The Six “Pre-Reading” Skills
Children’s early experiences with books and language will predict their success with learning how to read in school. It can also foster a love of reading that will last a lifetime!
According to research, there are six pre-reading skills that children must learn in order to learn to read. Developing “pre-reading” skills in your child does NOT mean that you are teaching your child how to read. You can do some very simple and fun activities every day that will encourage your child’s language skills and develop a reader.
1. Alphabet Knowledge
Know letter names and sounds.
- Sing the alphabet song to your baby. With toddlers, point to the letters of the alphabet as you sing.
- Read alphabet books.
- Get a magnetic alphabet for your refrigerator or some alphabet puzzles.
- Point out letters in books and on signs.
- Write your child’s name and talk about the letters.
- Show your child upper and lower case letters. When he or she is old enough, encourage your child to write his or her name using upper and lower case letters.
2. Print Awareness
Know how to handle a book, and recognize that words tell a story.
- Let your child hold the book and turn the pages. It’s okay if young children don’t want to listen to all of the words.
- For toddlers and preschoolers, pretend to start the story from the back or upside down and see if they correct you.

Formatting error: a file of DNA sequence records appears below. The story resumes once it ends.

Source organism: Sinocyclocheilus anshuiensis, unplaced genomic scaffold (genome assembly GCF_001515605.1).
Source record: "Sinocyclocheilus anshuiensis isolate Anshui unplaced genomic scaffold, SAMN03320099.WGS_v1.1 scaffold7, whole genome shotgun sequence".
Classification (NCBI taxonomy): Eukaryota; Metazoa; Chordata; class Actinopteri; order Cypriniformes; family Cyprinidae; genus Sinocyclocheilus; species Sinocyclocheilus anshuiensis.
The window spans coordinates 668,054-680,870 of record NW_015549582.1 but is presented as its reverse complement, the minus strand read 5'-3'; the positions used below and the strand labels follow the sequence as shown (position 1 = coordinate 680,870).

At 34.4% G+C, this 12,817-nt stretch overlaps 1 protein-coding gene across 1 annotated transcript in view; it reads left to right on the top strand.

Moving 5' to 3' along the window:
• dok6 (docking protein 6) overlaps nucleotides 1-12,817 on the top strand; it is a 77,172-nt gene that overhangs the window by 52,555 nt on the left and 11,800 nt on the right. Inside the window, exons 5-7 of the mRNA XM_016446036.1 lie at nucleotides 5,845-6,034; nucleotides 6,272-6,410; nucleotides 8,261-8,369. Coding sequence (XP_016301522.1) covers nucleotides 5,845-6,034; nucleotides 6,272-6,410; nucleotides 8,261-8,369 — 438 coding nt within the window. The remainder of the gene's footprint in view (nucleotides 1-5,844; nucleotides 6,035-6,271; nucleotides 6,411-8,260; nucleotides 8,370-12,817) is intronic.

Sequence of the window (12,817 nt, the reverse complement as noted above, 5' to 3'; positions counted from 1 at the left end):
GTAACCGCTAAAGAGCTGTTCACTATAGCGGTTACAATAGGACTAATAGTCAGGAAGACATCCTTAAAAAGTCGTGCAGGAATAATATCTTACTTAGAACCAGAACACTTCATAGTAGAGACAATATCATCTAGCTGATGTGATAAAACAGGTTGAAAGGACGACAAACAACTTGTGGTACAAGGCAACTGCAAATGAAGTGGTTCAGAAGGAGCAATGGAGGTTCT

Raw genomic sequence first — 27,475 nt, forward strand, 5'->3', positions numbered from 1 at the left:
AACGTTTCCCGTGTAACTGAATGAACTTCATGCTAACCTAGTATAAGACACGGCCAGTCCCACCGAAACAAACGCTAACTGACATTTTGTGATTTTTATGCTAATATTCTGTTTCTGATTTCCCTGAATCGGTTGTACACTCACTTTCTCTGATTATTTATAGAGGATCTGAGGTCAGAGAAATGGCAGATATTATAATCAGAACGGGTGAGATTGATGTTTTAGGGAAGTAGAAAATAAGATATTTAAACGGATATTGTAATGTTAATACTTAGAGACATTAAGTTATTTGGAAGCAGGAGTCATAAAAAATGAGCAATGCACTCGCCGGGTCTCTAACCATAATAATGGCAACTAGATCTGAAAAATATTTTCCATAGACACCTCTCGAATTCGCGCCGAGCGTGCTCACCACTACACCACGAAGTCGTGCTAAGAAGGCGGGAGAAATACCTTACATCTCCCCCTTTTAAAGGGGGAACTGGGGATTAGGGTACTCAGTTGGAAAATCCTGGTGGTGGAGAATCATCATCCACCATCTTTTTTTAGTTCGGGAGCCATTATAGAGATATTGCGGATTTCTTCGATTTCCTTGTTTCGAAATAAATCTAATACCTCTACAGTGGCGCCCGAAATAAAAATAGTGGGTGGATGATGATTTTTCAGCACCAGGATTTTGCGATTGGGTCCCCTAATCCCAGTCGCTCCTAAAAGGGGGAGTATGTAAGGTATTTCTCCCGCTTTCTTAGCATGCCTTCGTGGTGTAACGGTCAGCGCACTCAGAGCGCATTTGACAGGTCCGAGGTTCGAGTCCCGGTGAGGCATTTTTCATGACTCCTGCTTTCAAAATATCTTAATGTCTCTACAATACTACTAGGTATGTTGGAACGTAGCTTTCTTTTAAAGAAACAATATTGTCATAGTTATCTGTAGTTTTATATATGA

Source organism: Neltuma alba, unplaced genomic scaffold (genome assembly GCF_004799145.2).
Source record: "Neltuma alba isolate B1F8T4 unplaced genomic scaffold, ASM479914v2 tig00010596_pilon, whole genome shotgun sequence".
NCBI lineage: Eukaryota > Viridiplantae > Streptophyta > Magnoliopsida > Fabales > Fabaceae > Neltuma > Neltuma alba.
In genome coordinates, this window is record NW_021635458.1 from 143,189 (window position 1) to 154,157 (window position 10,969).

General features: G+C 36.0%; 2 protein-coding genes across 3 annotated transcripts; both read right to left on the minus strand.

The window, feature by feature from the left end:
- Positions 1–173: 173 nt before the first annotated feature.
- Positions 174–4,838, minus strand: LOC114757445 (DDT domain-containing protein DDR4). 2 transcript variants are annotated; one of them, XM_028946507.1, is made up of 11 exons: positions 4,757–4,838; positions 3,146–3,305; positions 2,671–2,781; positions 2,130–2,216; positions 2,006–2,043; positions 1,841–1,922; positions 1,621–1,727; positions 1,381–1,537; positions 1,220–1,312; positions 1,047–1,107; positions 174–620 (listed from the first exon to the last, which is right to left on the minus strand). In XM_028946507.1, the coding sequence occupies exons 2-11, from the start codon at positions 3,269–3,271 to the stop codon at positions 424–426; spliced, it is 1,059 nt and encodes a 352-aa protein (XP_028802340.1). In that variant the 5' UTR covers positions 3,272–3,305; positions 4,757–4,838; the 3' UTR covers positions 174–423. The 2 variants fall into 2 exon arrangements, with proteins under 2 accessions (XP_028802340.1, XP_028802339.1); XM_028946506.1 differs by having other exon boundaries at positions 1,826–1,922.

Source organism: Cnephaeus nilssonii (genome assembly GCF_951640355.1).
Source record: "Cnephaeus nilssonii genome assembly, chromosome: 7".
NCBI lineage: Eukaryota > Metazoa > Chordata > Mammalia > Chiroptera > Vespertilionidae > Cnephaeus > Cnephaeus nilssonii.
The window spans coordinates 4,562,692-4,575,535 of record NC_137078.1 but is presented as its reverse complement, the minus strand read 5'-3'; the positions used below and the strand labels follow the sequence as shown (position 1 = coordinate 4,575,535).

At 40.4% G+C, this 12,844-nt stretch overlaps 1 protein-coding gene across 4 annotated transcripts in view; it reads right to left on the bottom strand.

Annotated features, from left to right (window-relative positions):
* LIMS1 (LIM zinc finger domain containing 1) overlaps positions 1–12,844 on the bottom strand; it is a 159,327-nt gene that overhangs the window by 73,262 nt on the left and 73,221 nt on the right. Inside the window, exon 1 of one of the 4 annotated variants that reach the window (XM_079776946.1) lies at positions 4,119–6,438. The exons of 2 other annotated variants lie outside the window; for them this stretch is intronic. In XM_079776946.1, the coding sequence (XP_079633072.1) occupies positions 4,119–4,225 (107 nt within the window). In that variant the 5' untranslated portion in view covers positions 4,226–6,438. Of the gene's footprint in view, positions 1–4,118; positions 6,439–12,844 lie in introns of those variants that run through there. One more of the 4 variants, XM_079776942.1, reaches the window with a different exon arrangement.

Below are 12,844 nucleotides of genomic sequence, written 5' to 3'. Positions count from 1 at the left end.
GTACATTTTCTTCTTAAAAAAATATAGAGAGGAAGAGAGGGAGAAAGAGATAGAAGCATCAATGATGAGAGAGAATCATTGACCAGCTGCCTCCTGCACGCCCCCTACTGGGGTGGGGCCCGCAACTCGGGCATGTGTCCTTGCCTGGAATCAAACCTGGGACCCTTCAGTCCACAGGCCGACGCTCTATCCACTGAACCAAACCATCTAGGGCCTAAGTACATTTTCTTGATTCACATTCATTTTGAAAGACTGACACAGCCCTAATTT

- Point to the words on the page as you read. This lets the child learn that the print has meaning and is what tells the story.
3. Print Motivation
Enjoy looking at books.
- Develop a reading routine (bedtime for example). Snuggle and laugh as you read together.
- Take your child to the library and let him or her choose a book to borrow. Board books are a good choice for infants and toddlers.
Know the names of things and use lots of different words.
- Talk and sing everywhere you go. Listen and respond, even if you merely repeat what your child has said. Even if you have a babbling infant, respond to the sounds he or she makes.
- Read aloud often. Books are a great source of new words.
- Play the game “I Spy” to identify objects.
- Use new words during your daily routine. For example, in addition to “good job,” say “outstanding” or “fantastic!”
- Model good language. For example, if your toddler says, “More juice,” you can say, “May I have some more juice, please?”
- Add to what your child says to you. If he or she says, “fire truck,” you may add, “Yes, that is a red fire truck.”
5. Phonological Awareness
Be able to hear and play with the smaller sounds in words.
- Read books and nursery rhymes and sing songs.
- Emphasize the rhyming words in nursery rhymes, rhyming books and songs. Encourage toddlers and preschoolers to finish the rhymes.
- Play rhyming games. Ask whether two words rhyme. (Does cat rhyme with hat? Does cat rhyme with dog?) Or simply list as many rhymes as you can. (For example, what rhymes with ball?)
- Point out words that start with the same sound (mom, mouse, moo). Emphasize the beginning sound.
- Use clapping games to help your child hear the number of syllables in words.
6. Narrative Skills
Be able to describe events and retell a story.
- Read predictable stories with lots of repetition (for example: The Very Busy Spider by Eric Carle). Older children may be able to finish the refrain or guess what happens next.
- Talk to babies. Explain what you are doing during the day. ("I'm getting a spoon so that I can feed you dinner.")
- Ask toddlers and preschoolers questions that need more than a “yes” or “no” answer. (“What is the boy doing?” or “Tell me about the picnic.”)
- Read a simple, familiar story and ask your toddler or preschooler to retell it to you, perhaps using puppets or toys.
- Connect questions to child’s own experiences. (“When have you felt scared like Goldilocks?”)